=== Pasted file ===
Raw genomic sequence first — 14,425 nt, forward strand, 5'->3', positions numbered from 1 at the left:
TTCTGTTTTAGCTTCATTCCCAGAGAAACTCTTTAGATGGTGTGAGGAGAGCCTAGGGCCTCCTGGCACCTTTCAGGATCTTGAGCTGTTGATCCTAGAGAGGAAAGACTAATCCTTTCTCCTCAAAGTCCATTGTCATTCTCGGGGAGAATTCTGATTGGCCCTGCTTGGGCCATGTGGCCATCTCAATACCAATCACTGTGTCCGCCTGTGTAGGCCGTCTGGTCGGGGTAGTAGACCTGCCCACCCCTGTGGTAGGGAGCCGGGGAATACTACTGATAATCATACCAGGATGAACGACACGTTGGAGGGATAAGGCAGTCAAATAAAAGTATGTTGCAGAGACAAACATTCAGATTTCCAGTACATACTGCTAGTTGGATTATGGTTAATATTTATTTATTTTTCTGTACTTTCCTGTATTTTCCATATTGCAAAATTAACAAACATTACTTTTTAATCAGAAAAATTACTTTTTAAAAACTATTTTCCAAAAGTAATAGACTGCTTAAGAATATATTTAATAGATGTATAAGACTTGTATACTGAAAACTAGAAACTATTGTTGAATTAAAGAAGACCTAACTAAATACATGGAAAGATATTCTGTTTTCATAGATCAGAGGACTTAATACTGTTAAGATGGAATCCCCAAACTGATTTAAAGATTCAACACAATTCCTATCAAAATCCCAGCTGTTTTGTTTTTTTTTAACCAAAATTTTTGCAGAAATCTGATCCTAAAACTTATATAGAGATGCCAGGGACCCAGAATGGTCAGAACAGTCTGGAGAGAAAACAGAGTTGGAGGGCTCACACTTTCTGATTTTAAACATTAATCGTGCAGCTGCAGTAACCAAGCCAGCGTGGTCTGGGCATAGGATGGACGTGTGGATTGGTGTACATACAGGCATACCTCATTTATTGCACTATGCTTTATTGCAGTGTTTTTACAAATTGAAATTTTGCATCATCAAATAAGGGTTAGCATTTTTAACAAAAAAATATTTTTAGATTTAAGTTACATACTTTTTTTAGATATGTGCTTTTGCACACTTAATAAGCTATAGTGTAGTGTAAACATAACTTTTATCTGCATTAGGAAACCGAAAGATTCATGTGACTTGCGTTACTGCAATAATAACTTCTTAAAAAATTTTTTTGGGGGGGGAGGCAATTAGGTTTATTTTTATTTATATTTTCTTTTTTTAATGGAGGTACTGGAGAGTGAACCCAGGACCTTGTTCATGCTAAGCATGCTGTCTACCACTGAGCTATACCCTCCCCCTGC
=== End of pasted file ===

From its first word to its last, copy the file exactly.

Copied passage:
Raw genomic sequence first — 14,425 nt, forward strand, 5'->3', positions numbered from 1 at the left:
TTCTGTTTTAGCTTCATTCCCAGAGAAACTCTTTAGATGGTGTGAGGAGAGCCTAGGGCCTCCTGGCACCTTTCAGGATCTTGAGCTGTTGATCCTAGAGAGGAAAGACTAATCCTTTCTCCTCAAAGTCCATTGTCATTCTCGGGGAGAATTCTGATTGGCCCTGCTTGGGCCATGTGGCCATCTCAATACCAATCACTGTGTCCGCCTGTGTAGGCCGTCTGGTCGGGGTAGTAGACCTGCCCACCCCTGTGGTAGGGAGCCGGGGAATACTACTGATAATCATACCAGGATGAACGACACGTTGGAGGGATAAGGCAGTCAAATAAAAGTATGTTGCAGAGACAAACATTCAGATTTCCAGTACATACTGCTAGTTGGATTATGGTTAATATTTATTTATTTTTCTGTACTTTCCTGTATTTTCCATATTGCAAAATTAACAAACATTACTTTTTAATCAGAAAAATTACTTTTTAAAAACTATTTTCCAAAAGTAATAGACTGCTTAAGAATATATTTAATAGATGTATAAGACTTGTATACTGAAAACTAGAAACTATTGTTGAATTAAAGAAGACCTAACTAAATACATGGAAAGATATTCTGTTTTCATAGATCAGAGGACTTAATACTGTTAAGATGGAATCCCCAAACTGATTTAAAGATTCAACACAATTCCTATCAAAATCCCAGCTGTTTTGTTTTTTTTTAACCAAAATTTTTGCAGAAATCTGATCCTAAAACTTATATAGAGATGCCAGGGACCCAGAATGGTCAGAACAGTCTGGAGAGAAAACAGAGTTGGAGGGCTCACACTTTCTGATTTTAAACATTAATCGTGCAGCTGCAGTAACCAAGCCAGCGTGGTCTGGGCATAGGATGGACGTGTGGATTGGTGTACATACAGGCATACCTCATTTATTGCACTATGCTTTATTGCAGTGTTTTTACAAATTGAAATTTTGCATCATCAAATAAGGGTTAGCATTTTTAACAAAAAAATATTTTTAGATTTAAGTTACATACTTTTTTTAGATATGTGCTTTTGCACACTTAATAAGCTATAGTGTAGTGTAAACATAACTTTTATCTGCATTAGGAAACCGAAAGATTCATGTGACTTGCGTTACTGCAATAATAACTTCTTAAAAAATTTTTTTGGGGGGGGAGGCAATTAGGTTTATTTTTATTTATATTTTCTTTTTTTAATGGAGGTACTGGAGAGTGAACCCAGGACCTTGTTCATGCTAAGCATGCTGTCTACCACTGAGCTATACCCTCCCCCTGC